How to Scan into Evernote on a Mac - dummies

How to Scan into Evernote on a Mac

By David E. Y. Sarna

You can create a note in Evernote from scanned documents in several ways. The method you use doesn’t necessarily depend on what computer you have. You must have a scanner for these steps to work, of course.

If you have a scanner but no software (it does occasionally happen), you can find and download several programs to use. Make sure to read the information on them for compatibility with your computer before you download.

Scanning into Evernote on a Mac

Image Capture is the technology built into every version of Mac OS X that transfers images from your digital camera or scanner to your Mac for use in iPhoto or Automator. Maybe you’re already familiar with this feature.

If so, life is good, as Image Capture automatically works with whatever scanner you’ve set up to work with your Mac. Image Capture is a default program, so you don’t have to download anything to start scanning your note.

To scan your note with Image Capture, follow these steps:

  1. Start Image Capture.

    This free application comes with Mac OS X and is located at /Applications/Image Capture.

    If your scanner is supported and turned on, you see a window similar to the one shown in this figure.

    image0.jpg

  2. Select the area you want to scan by dragging a rectangle around the preview of the scan.

  3. Set the quality of the scan to B/W or Color Photo, depending on what you’re scanning.

  4. Give your scan a title.

  5. Choose PNG or JPEG as your scan’s format.

    If you’d rather scan to PDF, keep in mind that Evernote’s image recognition doesn’t recognize images embedded within PDFs but makes PDFs searchable for all subscribers.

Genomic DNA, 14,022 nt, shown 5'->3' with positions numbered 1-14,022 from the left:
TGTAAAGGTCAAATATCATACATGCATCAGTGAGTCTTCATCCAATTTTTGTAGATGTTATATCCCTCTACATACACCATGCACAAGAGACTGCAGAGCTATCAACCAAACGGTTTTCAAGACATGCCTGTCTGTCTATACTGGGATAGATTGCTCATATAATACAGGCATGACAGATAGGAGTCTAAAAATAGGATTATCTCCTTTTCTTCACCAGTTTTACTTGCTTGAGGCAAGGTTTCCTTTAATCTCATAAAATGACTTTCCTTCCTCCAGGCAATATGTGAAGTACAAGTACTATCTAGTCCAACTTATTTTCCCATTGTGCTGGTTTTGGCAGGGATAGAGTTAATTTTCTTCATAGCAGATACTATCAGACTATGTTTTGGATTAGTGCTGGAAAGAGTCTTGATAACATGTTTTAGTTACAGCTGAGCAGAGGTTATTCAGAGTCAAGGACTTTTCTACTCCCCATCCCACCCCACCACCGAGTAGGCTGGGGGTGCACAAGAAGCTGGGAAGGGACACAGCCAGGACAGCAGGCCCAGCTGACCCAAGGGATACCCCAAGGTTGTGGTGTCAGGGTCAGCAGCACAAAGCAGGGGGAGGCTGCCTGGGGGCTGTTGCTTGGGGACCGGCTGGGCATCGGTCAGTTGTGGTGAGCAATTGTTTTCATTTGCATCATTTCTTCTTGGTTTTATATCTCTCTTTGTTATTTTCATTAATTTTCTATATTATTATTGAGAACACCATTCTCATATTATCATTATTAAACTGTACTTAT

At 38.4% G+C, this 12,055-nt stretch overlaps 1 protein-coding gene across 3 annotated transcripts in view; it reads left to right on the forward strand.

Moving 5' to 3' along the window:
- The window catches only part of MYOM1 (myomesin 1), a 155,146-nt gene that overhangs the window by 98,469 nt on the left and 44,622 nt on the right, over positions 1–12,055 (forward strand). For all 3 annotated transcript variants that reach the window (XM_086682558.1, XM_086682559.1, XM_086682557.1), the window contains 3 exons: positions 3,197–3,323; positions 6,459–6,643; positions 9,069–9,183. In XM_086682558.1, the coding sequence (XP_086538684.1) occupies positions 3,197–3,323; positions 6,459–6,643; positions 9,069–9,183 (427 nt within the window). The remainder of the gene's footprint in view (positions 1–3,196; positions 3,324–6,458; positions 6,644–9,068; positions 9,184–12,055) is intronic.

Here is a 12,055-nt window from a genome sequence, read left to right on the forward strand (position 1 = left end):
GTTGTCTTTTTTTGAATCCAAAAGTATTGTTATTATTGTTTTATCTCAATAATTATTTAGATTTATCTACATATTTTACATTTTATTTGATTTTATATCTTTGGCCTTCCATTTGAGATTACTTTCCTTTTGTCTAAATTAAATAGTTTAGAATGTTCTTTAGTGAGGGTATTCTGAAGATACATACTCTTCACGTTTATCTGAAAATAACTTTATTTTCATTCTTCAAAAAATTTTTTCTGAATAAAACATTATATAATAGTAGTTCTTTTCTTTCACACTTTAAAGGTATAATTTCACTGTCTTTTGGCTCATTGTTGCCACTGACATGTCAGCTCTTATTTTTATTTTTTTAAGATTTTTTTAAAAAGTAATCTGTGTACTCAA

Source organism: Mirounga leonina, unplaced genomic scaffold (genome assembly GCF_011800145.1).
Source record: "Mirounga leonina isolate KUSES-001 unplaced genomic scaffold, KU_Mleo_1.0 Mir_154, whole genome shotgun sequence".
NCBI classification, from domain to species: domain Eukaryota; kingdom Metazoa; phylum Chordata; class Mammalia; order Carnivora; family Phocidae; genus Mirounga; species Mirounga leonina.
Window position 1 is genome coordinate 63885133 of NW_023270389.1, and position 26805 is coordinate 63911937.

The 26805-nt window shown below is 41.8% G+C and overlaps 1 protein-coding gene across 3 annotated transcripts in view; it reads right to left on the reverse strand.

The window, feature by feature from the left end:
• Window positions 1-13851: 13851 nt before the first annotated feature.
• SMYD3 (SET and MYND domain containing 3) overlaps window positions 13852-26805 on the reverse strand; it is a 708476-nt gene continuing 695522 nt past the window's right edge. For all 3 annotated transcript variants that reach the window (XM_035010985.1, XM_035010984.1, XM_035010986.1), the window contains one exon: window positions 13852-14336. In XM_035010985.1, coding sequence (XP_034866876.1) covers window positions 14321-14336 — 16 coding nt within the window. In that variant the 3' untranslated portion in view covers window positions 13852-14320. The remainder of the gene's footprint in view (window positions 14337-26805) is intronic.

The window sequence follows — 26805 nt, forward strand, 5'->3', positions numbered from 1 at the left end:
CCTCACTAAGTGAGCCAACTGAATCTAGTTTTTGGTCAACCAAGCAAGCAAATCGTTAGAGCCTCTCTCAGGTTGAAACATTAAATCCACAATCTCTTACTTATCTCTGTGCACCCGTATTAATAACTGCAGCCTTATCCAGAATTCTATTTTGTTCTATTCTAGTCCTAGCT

6. Select Evernote as the Automatic Task.

    This step is the key step in this process.

  7. Click Scan.

  8. Go into your Evernote account, and check out your newest note.

Whatever options you choose the first time (scanner, image type, and automatic task) are retained as your default settings.

Evernote-compatible scanners

If you’re looking to buy a new scanner, and you plan to use Evernote a lot, consider purchasing one that’s Evernote-compatible. The following list includes some that you may want to investigate:

  • ScanSnap Evernote Edition: ScanSnap Evernote Edition, produced by Evernote and Fujitsu, automatically rotates, de-skews, detects color and multiple pages, scans front and back, and saves pages into Evernote. Everything you scan is organized and autofiled into the appropriate notebook (documents, receipts, images, or business cards) for easy searching and syncing.

  • imageFormula P-150: This scanner can run up to 15 pages of scans at a time. After just a few seconds of working in the optimization menu, you can make Evernote your default location for scans. From then on, everything goes into Evernote without your doing anything more than adding the page and pressing Scan.

  • Doxie: This ultra-portable, fully automatic scanner scans directly to Evernote. Just insert your paper, and Doxie sends your scans right into Evernote to share, sync, and access on the go.

  • HoverCam: This scanner combines a scanner and a camera, and enables you to take high-resolution image scans in less than a second. Using the HoverCam Flex software, you can send your scans to your Evernote account with a single click.

Scanning handwritten notes

Scanners usually save images as PDF files or JPEG files. Many scanners also are bundled with software that can do optical scan recognition for you, too. None of this software processes handwritten text, but Evernote can help. If you’re scanning pages of printed or handwritten notes, Evernote’s image-recognition servers can read them and make them searchable.

Image recognition on the Evernote servers can take time (less if you’re a Premium subscriber); don’t expect to discover that your scanned notes are searchable immediately after you synchronize. Eventually, though, scanned notes are read and are made searchable via the Evernote indexing system.

Currently, Evernote’s indexing system processes images, PDFs, and digital-ink documents. For Premium and Business users, any attached document, presentation, or spreadsheet created using Microsoft Office and iWork also shows up in your search results.